In the summer of 2012, realtor Gerald Wingate asked to meet with Lumon May and me at CJ’s Kitchen on West Garden Street. Over eggs, bacon, grits and toast, we discussed what it would take for him to defeat District 5 City Councilman John Jerralds, who was seeking his seventh term.
Jerralds was first appointed to the city council in 2000 to replace Rita Jones, after she had resigned to run for the Escambia County Commission. He had tried unsuccessfully four times earlier to get elected to council. The appointment launched his long career on the council.
Potential candidates meet with me every election cycle. While a lot of people would like to hold public office, few are willing to do the fundraising and hard work to win the job. I was blunt with the 66-year-old and told that he needed to raise at least $4,000 and start knocking on doors.
Lumon May was locked in a battle with former City Councilman Hugh King, who some thought would give the contractor and founder of the Southern Youth Sports Association a tough race to replace District 3 County Commissioner Marie Young. Ordinarily, candidates don’t get involved in other races, but King and Jerralds saw an opportunity to take political control of the African-American community and were teaming up against May.
While May pledged his support to Wingate, I waited to see if Wingate would do the nuts-and-bolts of running for office. He did, raising $4,295 and spending his weekends walking District 5 neighborhoods.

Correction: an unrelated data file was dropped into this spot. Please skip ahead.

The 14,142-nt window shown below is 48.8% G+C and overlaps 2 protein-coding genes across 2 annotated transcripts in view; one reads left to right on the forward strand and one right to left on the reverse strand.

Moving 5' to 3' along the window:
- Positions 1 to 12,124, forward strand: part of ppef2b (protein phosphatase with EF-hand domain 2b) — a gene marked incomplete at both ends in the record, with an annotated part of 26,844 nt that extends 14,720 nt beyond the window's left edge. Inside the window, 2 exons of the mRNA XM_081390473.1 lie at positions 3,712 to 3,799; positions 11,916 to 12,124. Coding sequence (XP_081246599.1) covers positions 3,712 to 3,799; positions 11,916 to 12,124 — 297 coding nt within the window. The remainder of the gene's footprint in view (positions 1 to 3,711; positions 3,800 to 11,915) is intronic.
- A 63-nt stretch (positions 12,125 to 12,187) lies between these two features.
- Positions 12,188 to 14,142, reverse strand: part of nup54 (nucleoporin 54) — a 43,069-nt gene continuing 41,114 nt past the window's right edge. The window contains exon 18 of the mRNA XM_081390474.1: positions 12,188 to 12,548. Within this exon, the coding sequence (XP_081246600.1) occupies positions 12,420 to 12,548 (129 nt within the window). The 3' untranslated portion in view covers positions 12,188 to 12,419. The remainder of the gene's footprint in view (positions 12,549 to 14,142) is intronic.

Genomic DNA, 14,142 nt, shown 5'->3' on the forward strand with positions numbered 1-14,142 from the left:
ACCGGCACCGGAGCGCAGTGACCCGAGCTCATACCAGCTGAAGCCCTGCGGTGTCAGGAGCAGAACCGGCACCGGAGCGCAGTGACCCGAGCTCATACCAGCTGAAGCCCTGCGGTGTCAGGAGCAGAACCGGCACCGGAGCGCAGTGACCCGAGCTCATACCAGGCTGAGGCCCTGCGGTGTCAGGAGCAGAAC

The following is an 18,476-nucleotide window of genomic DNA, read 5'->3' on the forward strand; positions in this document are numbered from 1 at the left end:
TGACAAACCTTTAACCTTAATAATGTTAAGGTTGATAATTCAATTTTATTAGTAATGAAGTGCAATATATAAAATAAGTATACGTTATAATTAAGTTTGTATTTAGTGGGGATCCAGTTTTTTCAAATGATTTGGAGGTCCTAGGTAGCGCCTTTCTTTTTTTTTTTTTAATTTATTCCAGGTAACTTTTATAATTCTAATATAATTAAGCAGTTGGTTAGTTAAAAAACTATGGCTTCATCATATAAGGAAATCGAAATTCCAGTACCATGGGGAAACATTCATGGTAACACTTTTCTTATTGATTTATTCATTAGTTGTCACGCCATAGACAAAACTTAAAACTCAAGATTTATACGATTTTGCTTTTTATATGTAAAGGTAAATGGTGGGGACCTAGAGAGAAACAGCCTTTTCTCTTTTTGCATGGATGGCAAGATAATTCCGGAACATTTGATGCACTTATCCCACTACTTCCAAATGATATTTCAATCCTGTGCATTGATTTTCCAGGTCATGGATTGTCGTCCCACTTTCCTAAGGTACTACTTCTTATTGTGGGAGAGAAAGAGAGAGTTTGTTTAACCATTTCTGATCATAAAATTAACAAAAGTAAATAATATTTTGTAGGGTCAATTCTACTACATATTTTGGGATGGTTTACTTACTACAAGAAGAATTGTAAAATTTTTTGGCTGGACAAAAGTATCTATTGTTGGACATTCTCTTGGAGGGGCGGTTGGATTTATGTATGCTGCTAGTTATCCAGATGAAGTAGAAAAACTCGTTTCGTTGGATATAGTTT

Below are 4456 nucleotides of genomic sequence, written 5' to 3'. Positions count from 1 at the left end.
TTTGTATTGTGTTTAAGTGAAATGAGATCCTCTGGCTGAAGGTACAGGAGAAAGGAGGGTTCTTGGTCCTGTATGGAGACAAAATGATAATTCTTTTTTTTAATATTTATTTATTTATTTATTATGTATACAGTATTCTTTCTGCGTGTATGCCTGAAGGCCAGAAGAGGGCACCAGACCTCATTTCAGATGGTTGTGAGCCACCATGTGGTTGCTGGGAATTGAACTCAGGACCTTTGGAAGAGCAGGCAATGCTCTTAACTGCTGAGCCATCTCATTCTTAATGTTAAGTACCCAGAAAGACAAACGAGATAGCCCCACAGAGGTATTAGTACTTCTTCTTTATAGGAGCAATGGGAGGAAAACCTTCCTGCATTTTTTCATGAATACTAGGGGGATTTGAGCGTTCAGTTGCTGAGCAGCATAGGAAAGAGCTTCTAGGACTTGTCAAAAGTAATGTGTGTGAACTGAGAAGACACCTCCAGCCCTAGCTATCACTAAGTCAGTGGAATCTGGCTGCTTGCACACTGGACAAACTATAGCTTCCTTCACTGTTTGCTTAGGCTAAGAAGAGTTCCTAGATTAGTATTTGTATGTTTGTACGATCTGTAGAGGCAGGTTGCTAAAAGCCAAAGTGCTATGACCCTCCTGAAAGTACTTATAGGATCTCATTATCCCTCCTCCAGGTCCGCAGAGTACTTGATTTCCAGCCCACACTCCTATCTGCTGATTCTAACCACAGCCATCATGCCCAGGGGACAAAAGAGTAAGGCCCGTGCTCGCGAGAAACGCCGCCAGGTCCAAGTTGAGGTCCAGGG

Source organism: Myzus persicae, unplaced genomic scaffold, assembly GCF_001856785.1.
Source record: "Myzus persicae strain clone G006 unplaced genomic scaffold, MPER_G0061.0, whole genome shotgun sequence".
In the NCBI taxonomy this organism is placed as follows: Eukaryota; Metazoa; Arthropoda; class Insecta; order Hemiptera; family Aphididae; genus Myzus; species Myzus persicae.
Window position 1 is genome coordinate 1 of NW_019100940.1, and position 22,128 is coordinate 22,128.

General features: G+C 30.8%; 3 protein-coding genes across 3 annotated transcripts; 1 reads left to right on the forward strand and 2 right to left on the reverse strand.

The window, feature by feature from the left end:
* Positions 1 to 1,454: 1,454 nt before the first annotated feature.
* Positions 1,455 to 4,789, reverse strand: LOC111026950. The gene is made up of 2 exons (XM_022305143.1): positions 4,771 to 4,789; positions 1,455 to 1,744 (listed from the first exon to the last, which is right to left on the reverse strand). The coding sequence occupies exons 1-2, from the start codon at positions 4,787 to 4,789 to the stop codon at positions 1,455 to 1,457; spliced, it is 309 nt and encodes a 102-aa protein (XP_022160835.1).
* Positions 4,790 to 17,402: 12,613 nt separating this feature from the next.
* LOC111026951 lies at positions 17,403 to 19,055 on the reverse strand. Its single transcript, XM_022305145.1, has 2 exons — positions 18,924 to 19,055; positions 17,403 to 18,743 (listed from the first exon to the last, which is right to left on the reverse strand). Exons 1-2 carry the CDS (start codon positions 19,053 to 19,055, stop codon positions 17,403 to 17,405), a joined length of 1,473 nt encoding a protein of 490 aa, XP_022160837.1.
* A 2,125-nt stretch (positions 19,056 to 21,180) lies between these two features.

Wingate focused on safer neighborhoods and job creation.
“The city council should support efforts to get more businesses to locate in Pensacola—tax incentives, surplus land and support for training programs,” he said during political forums. “The people of Escambia County need jobs. Escambia County is one of the poorest counties in the state. The leadership in the city and county owe it to citizens to work hard to improve this situation.”
On the day of the election, Wingate campaigned with May’s team under a tent in the Macedonia Baptist Church parking lot. His opponent, John Jerralds, used a bullhorn to attract attention. Wingate simply sat in chair under the tent and greeted voters while holding a handmade sign that declared he had been endorsed by the Independent News.
Wingate won the election by 58 votes. May won his District 3 commission race with 71% of the votes cast.
History was made.